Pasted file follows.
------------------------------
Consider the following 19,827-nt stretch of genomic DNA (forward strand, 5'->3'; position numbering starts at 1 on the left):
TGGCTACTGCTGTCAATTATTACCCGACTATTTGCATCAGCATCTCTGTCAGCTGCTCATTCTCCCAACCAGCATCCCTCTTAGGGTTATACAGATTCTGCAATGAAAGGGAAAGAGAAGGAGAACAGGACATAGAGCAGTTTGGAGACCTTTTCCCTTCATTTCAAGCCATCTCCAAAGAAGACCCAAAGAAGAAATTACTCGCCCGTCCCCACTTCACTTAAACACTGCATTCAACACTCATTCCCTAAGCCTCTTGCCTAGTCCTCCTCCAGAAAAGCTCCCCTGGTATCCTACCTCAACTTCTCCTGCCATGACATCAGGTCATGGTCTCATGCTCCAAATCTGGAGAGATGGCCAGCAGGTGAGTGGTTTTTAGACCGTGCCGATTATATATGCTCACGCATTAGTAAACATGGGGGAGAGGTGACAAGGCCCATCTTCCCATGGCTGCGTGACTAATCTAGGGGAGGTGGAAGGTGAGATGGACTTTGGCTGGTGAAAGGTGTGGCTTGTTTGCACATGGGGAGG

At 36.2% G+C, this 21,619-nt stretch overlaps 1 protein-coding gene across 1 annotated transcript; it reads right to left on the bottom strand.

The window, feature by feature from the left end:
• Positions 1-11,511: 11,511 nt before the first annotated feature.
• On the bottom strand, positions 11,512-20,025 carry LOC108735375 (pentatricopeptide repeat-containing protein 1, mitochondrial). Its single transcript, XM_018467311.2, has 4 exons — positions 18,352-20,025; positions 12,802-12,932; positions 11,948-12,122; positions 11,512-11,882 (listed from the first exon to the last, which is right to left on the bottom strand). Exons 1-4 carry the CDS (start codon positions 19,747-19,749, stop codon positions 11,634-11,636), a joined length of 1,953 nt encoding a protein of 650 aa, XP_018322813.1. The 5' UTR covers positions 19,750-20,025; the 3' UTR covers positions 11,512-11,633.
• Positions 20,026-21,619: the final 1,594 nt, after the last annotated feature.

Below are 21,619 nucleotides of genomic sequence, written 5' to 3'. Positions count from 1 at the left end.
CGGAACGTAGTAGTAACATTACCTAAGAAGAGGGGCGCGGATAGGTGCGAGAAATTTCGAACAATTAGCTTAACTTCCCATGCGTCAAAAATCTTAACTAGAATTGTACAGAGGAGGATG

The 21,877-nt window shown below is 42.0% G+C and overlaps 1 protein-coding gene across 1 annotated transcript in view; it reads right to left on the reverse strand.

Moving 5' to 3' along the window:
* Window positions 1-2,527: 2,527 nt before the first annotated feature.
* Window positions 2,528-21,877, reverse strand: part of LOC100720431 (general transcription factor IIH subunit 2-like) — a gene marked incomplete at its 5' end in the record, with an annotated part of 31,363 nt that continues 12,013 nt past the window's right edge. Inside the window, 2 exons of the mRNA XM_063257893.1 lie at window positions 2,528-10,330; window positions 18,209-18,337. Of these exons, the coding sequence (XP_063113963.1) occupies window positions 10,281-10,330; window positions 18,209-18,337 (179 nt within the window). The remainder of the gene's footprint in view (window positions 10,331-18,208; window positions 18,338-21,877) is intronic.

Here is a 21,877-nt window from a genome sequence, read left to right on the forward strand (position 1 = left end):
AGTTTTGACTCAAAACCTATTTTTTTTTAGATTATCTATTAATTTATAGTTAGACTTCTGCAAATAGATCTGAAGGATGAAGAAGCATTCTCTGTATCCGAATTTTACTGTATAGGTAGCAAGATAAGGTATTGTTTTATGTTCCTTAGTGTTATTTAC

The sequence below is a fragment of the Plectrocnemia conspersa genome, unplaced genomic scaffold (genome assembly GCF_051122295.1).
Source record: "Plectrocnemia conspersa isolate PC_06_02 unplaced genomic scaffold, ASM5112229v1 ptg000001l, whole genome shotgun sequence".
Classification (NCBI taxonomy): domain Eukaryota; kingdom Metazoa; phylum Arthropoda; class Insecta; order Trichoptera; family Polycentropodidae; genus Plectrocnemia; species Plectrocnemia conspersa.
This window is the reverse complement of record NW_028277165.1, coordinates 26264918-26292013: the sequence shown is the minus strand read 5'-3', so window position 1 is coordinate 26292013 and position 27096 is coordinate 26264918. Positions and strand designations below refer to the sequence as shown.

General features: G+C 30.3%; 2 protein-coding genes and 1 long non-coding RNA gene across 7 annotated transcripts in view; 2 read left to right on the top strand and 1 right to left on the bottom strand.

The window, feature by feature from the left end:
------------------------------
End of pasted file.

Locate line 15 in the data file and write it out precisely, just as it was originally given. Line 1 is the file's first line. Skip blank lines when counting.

AGTTTTGACTCAAAACCTATTTTTTTTTAGATTATCTATTAATTTATAGTTAGACTTCTGCAAATAGATCTGAAGGATGAAGAAGCATTCTCTGTATCCGAATTTTACTGTATAGGTAGCAAGATAAGGTATTGTTTTATGTTCCTTAGTGTTATTTAC